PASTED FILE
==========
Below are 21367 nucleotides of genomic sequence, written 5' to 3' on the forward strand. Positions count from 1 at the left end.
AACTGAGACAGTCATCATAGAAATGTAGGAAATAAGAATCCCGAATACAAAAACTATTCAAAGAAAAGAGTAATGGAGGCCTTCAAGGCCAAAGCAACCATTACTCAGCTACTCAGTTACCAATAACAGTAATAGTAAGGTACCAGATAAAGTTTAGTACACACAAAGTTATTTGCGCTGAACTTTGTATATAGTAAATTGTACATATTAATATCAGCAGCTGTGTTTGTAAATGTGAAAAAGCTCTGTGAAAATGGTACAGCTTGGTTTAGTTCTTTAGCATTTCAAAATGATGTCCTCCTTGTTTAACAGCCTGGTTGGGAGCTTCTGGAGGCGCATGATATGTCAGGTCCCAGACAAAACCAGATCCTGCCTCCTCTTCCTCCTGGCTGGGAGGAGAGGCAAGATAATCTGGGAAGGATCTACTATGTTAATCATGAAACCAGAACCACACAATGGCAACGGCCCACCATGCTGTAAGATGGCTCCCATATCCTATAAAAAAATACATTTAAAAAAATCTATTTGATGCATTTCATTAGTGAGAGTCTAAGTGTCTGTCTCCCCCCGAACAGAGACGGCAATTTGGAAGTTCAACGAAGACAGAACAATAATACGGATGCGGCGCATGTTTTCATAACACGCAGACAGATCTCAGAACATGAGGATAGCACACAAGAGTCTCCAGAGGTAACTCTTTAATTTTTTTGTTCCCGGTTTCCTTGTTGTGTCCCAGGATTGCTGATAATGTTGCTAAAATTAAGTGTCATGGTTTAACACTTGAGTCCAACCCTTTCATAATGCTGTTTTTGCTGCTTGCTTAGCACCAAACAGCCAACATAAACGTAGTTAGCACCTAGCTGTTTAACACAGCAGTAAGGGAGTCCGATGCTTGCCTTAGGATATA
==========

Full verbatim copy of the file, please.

Below are 21367 nucleotides of genomic sequence, written 5' to 3' on the forward strand. Positions count from 1 at the left end.
AACTGAGACAGTCATCATAGAAATGTAGGAAATAAGAATCCCGAATACAAAAACTATTCAAAGAAAAGAGTAATGGAGGCCTTCAAGGCCAAAGCAACCATTACTCAGCTACTCAGTTACCAATAACAGTAATAGTAAGGTACCAGATAAAGTTTAGTACACACAAAGTTATTTGCGCTGAACTTTGTATATAGTAAATTGTACATATTAATATCAGCAGCTGTGTTTGTAAATGTGAAAAAGCTCTGTGAAAATGGTACAGCTTGGTTTAGTTCTTTAGCATTTCAAAATGATGTCCTCCTTGTTTAACAGCCTGGTTGGGAGCTTCTGGAGGCGCATGATATGTCAGGTCCCAGACAAAACCAGATCCTGCCTCCTCTTCCTCCTGGCTGGGAGGAGAGGCAAGATAATCTGGGAAGGATCTACTATGTTAATCATGAAACCAGAACCACACAATGGCAACGGCCCACCATGCTGTAAGATGGCTCCCATATCCTATAAAAAAATACATTTAAAAAAATCTATTTGATGCATTTCATTAGTGAGAGTCTAAGTGTCTGTCTCCCCCCGAACAGAGACGGCAATTTGGAAGTTCAACGAAGACAGAACAATAATACGGATGCGGCGCATGTTTTCATAACACGCAGACAGATCTCAGAACATGAGGATAGCACACAAGAGTCTCCAGAGGTAACTCTTTAATTTTTTTGTTCCCGGTTTCCTTGTTGTGTCCCAGGATTGCTGATAATGTTGCTAAAATTAAGTGTCATGGTTTAACACTTGAGTCCAACCCTTTCATAATGCTGTTTTTGCTGCTTGCTTAGCACCAAACAGCCAACATAAACGTAGTTAGCACCTAGCTGTTTAACACAGCAGTAAGGGAGTCCGATGCTTGCCTTAGGATATA